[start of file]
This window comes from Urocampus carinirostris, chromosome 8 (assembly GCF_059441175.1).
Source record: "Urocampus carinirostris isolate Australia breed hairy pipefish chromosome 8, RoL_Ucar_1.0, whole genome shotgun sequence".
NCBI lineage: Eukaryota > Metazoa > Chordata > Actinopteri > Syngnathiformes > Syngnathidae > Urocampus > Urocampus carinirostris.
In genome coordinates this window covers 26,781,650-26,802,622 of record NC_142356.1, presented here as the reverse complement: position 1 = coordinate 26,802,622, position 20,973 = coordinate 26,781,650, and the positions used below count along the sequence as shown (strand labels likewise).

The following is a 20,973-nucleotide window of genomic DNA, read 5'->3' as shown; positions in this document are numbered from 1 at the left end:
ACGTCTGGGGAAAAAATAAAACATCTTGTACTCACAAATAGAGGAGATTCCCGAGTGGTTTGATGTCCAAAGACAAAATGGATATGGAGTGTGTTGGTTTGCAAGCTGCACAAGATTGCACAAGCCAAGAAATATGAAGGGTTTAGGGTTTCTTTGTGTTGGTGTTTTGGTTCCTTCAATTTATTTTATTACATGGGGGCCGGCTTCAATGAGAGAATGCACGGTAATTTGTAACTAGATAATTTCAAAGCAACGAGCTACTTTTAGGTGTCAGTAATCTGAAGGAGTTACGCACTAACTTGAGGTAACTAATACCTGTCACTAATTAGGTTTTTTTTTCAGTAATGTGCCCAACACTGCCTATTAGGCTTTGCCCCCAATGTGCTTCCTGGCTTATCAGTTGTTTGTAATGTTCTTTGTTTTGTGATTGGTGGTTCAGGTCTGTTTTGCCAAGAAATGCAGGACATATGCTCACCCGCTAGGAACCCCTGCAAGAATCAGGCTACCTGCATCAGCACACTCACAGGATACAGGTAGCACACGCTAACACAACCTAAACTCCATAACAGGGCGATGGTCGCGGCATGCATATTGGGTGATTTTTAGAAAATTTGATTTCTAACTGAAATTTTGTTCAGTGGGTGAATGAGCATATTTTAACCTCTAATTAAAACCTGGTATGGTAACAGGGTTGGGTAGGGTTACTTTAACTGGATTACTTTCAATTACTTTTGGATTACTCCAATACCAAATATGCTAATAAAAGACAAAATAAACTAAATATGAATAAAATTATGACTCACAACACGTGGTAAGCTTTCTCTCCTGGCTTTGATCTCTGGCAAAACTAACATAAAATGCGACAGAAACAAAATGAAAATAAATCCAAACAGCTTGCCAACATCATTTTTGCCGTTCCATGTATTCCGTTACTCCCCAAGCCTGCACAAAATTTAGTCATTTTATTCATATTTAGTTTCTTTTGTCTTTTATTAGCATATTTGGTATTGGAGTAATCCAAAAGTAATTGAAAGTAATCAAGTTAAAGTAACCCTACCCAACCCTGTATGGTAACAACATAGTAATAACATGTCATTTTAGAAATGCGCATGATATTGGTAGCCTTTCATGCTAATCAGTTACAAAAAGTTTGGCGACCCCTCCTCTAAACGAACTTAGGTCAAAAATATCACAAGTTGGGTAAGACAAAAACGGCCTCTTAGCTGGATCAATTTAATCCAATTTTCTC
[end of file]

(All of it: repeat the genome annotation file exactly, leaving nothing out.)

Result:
This window comes from Urocampus carinirostris, chromosome 8 (assembly GCF_059441175.1).
Source record: "Urocampus carinirostris isolate Australia breed hairy pipefish chromosome 8, RoL_Ucar_1.0, whole genome shotgun sequence".
NCBI lineage: Eukaryota > Metazoa > Chordata > Actinopteri > Syngnathiformes > Syngnathidae > Urocampus > Urocampus carinirostris.
In genome coordinates this window covers 26,781,650-26,802,622 of record NC_142356.1, presented here as the reverse complement: position 1 = coordinate 26,802,622, position 20,973 = coordinate 26,781,650, and the positions used below count along the sequence as shown (strand labels likewise).

The following is a 20,973-nucleotide window of genomic DNA, read 5'->3' as shown; positions in this document are numbered from 1 at the left end:
ACGTCTGGGGAAAAAATAAAACATCTTGTACTCACAAATAGAGGAGATTCCCGAGTGGTTTGATGTCCAAAGACAAAATGGATATGGAGTGTGTTGGTTTGCAAGCTGCACAAGATTGCACAAGCCAAGAAATATGAAGGGTTTAGGGTTTCTTTGTGTTGGTGTTTTGGTTCCTTCAATTTATTTTATTACATGGGGGCCGGCTTCAATGAGAGAATGCACGGTAATTTGTAACTAGATAATTTCAAAGCAACGAGCTACTTTTAGGTGTCAGTAATCTGAAGGAGTTACGCACTAACTTGAGGTAACTAATACCTGTCACTAATTAGGTTTTTTTTTCAGTAATGTGCCCAACACTGCCTATTAGGCTTTGCCCCCAATGTGCTTCCTGGCTTATCAGTTGTTTGTAATGTTCTTTGTTTTGTGATTGGTGGTTCAGGTCTGTTTTGCCAAGAAATGCAGGACATATGCTCACCCGCTAGGAACCCCTGCAAGAATCAGGCTACCTGCATCAGCACACTCACAGGATACAGGTAGCACACGCTAACACAACCTAAACTCCATAACAGGGCGATGGTCGCGGCATGCATATTGGGTGATTTTTAGAAAATTTGATTTCTAACTGAAATTTTGTTCAGTGGGTGAATGAGCATATTTTAACCTCTAATTAAAACCTGGTATGGTAACAGGGTTGGGTAGGGTTACTTTAACTGGATTACTTTCAATTACTTTTGGATTACTCCAATACCAAATATGCTAATAAAAGACAAAATAAACTAAATATGAATAAAATTATGACTCACAACACGTGGTAAGCTTTCTCTCCTGGCTTTGATCTCTGGCAAAACTAACATAAAATGCGACAGAAACAAAATGAAAATAAATCCAAACAGCTTGCCAACATCATTTTTGCCGTTCCATGTATTCCGTTACTCCCCAAGCCTGCACAAAATTTAGTCATTTTATTCATATTTAGTTTCTTTTGTCTTTTATTAGCATATTTGGTATTGGAGTAATCCAAAAGTAATTGAAAGTAATCAAGTTAAAGTAACCCTACCCAACCCTGTATGGTAACAACATAGTAATAACATGTCATTTTAGAAATGCGCATGATATTGGTAGCCTTTCATGCTAATCAGTTACAAAAAGTTTGGCGACCCCTCCTCTAAACGAACTTAGGTCAAAAATATCACAAGTTGGGTAAGACAAAAACGGCCTCTTAGCTGGATCAATTTAATCCAATTTTCTC